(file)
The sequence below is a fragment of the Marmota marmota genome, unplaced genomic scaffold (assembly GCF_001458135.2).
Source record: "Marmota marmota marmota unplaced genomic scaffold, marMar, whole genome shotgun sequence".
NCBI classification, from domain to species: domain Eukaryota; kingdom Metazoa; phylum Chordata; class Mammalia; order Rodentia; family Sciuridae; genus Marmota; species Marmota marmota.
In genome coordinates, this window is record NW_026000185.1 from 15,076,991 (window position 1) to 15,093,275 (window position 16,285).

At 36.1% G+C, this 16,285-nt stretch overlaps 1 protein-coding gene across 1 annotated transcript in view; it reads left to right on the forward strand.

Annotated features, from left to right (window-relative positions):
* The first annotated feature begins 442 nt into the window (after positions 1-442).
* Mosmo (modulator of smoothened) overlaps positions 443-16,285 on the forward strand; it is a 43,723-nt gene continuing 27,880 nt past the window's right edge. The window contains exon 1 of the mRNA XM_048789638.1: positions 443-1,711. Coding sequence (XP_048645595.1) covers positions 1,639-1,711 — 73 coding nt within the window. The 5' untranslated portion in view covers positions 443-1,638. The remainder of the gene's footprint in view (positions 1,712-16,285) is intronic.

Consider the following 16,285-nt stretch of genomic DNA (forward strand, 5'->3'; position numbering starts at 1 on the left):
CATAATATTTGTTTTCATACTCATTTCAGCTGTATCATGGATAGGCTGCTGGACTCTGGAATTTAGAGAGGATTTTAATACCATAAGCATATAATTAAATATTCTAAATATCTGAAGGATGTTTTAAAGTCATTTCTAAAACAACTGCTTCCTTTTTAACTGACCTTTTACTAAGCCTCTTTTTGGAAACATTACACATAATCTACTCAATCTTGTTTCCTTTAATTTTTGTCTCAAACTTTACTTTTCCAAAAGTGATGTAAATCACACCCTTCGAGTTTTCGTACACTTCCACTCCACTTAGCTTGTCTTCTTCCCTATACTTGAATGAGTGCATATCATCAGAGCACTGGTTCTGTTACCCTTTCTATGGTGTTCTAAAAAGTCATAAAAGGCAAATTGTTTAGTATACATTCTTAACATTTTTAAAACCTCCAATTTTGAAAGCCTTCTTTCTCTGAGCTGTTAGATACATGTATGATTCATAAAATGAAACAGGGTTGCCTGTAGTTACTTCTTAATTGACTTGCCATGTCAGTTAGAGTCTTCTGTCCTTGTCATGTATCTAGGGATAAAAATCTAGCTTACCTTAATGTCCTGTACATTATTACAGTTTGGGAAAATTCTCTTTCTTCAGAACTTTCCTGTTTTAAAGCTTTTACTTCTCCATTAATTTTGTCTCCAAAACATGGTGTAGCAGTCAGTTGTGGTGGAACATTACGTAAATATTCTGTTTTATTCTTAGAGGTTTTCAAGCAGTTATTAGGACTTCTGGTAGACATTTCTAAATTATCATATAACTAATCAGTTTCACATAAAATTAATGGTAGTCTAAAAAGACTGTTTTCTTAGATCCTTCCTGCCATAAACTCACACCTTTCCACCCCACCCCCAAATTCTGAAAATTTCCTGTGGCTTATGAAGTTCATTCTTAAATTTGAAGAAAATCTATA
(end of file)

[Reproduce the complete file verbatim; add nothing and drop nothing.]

The sequence below is a fragment of the Marmota marmota genome, unplaced genomic scaffold (assembly GCF_001458135.2).
Source record: "Marmota marmota marmota unplaced genomic scaffold, marMar, whole genome shotgun sequence".
NCBI classification, from domain to species: domain Eukaryota; kingdom Metazoa; phylum Chordata; class Mammalia; order Rodentia; family Sciuridae; genus Marmota; species Marmota marmota.
In genome coordinates, this window is record NW_026000185.1 from 15,076,991 (window position 1) to 15,093,275 (window position 16,285).

At 36.1% G+C, this 16,285-nt stretch overlaps 1 protein-coding gene across 1 annotated transcript in view; it reads left to right on the forward strand.

Annotated features, from left to right (window-relative positions):
* The first annotated feature begins 442 nt into the window (after positions 1-442).
* Mosmo (modulator of smoothened) overlaps positions 443-16,285 on the forward strand; it is a 43,723-nt gene continuing 27,880 nt past the window's right edge. The window contains exon 1 of the mRNA XM_048789638.1: positions 443-1,711. Coding sequence (XP_048645595.1) covers positions 1,639-1,711 — 73 coding nt within the window. The 5' untranslated portion in view covers positions 443-1,638. The remainder of the gene's footprint in view (positions 1,712-16,285) is intronic.

Consider the following 16,285-nt stretch of genomic DNA (forward strand, 5'->3'; position numbering starts at 1 on the left):
CATAATATTTGTTTTCATACTCATTTCAGCTGTATCATGGATAGGCTGCTGGACTCTGGAATTTAGAGAGGATTTTAATACCATAAGCATATAATTAAATATTCTAAATATCTGAAGGATGTTTTAAAGTCATTTCTAAAACAACTGCTTCCTTTTTAACTGACCTTTTACTAAGCCTCTTTTTGGAAACATTACACATAATCTACTCAATCTTGTTTCCTTTAATTTTTGTCTCAAACTTTACTTTTCCAAAAGTGATGTAAATCACACCCTTCGAGTTTTCGTACACTTCCACTCCACTTAGCTTGTCTTCTTCCCTATACTTGAATGAGTGCATATCATCAGAGCACTGGTTCTGTTACCCTTTCTATGGTGTTCTAAAAAGTCATAAAAGGCAAATTGTTTAGTATACATTCTTAACATTTTTAAAACCTCCAATTTTGAAAGCCTTCTTTCTCTGAGCTGTTAGATACATGTATGATTCATAAAATGAAACAGGGTTGCCTGTAGTTACTTCTTAATTGACTTGCCATGTCAGTTAGAGTCTTCTGTCCTTGTCATGTATCTAGGGATAAAAATCTAGCTTACCTTAATGTCCTGTACATTATTACAGTTTGGGAAAATTCTCTTTCTTCAGAACTTTCCTGTTTTAAAGCTTTTACTTCTCCATTAATTTTGTCTCCAAAACATGGTGTAGCAGTCAGTTGTGGTGGAACATTACGTAAATATTCTGTTTTATTCTTAGAGGTTTTCAAGCAGTTATTAGGACTTCTGGTAGACATTTCTAAATTATCATATAACTAATCAGTTTCACATAAAATTAATGGTAGTCTAAAAAGACTGTTTTCTTAGATCCTTCCTGCCATAAACTCACACCTTTCCACCCCACCCCCAAATTCTGAAAATTTCCTGTGGCTTATGAAGTTCATTCTTAAATTTGAAGAAAATCTATA